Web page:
The Nvidia earnings call for the second quarter of the 2018 fiscal year was optimistic, as the company beat revenue expectations and boasted growth in numerous areas. Gamers, the company’s oldest and most loyal audience, turned out in force, driving revenue up by 52 percent year-over-year in that area.
Yet that victory was dampened somewhat by strong demand from cryptocurrency miners. Ethereum, a Bitcoin alternative that began to surge in price in late March 2017, drove hordes of miners to Nvidia in hopes of using its fast hardware to crank out virtual coins.
While the price of Ethereum has dropped about 25 percent from its high, it’s back on the upswing. Nvidia’s CEO, Jensen Huang, seems to think cryptocurrency-driven demand for the company’s cards is no fad. “It’s very clear new currencies will come to market. And it’s very clear the GPU is ideal for cryptography,” he said, adding “this is a market that’s not likely to go away anytime soon.”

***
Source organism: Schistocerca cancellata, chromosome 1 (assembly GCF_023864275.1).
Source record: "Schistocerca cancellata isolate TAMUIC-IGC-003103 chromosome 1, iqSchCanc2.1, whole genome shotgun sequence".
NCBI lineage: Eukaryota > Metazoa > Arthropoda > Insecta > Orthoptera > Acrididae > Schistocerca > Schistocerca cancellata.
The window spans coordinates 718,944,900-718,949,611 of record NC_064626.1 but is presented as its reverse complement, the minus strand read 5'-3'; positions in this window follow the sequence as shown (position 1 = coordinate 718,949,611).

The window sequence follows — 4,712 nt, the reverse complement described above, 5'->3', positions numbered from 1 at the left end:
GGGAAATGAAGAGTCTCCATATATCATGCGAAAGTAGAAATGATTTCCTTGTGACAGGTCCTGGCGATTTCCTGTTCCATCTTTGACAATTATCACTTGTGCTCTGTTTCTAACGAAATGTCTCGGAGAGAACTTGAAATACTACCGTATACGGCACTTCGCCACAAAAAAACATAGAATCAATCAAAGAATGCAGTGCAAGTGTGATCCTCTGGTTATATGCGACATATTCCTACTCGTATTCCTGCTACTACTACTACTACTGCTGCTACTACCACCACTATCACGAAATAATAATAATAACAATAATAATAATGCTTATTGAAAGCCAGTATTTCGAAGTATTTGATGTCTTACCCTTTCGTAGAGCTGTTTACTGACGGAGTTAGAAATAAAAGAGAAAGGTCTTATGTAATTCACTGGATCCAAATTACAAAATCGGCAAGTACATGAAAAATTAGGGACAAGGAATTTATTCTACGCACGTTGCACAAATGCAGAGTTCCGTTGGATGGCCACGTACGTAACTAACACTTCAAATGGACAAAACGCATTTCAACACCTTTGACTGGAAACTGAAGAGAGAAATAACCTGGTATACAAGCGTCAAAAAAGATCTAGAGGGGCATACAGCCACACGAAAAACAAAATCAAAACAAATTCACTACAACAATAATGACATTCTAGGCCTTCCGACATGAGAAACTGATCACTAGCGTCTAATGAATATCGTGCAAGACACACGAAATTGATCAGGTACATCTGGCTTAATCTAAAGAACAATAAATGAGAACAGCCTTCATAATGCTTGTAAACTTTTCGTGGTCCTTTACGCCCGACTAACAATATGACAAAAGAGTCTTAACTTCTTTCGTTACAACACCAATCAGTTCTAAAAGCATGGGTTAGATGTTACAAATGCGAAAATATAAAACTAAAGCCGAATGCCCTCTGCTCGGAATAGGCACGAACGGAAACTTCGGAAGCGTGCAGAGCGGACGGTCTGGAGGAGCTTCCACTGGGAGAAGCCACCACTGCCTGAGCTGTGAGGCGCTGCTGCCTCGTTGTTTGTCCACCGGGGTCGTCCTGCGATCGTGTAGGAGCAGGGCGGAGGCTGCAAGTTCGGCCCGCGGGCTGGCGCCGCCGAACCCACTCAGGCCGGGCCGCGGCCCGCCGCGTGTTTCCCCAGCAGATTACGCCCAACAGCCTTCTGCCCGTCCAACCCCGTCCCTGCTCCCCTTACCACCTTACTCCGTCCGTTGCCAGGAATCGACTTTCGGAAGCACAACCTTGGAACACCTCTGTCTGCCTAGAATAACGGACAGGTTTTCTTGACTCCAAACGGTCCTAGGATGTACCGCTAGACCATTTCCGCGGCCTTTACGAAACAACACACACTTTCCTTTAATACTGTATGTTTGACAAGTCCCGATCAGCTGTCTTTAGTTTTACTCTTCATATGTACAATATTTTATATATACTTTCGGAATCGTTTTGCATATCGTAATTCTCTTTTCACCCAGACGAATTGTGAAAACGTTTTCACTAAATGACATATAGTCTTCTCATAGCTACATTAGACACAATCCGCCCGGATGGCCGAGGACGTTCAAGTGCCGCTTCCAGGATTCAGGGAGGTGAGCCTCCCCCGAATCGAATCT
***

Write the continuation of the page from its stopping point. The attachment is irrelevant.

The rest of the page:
That’s good news from Nvidia, but may not be good news for gamers. Huang acknowledged that, saying, “There were gamers whose needs and demands weren’t filled last quarter, and the second quarter is an important part of the year for us.”
While the company plans to continue production of cards built for cryptocurrency mining — these exclude frills like video ports, which aren’t needed — Nvidia seems unsure exactly how the competition of demand between gamers and miners will play out. It can only produce so much hardware, and if that’s not enough to satisfy both miners and gamers, supply could remain a problem.
Nvidia didn’t offer any hint at an all-new gaming GPU soon, and didn’t comment on the upcoming release of AMD’s Radeon Vega, a new line of high-end video cards that aim to compete with Nvidia’s GTX 1070, 1080, and 1080 Ti.
However, Huang did deliver one nugget of hype. He responded to a question about Volta for gaming by saying, “We haven’t announced anything. All I can say is that our pipeline is filled with exciting new toys.” That sounds like a non-denial denial. You can read up on Volta here if you want to know more about the hardware, which is tooled to power AI and machine learning.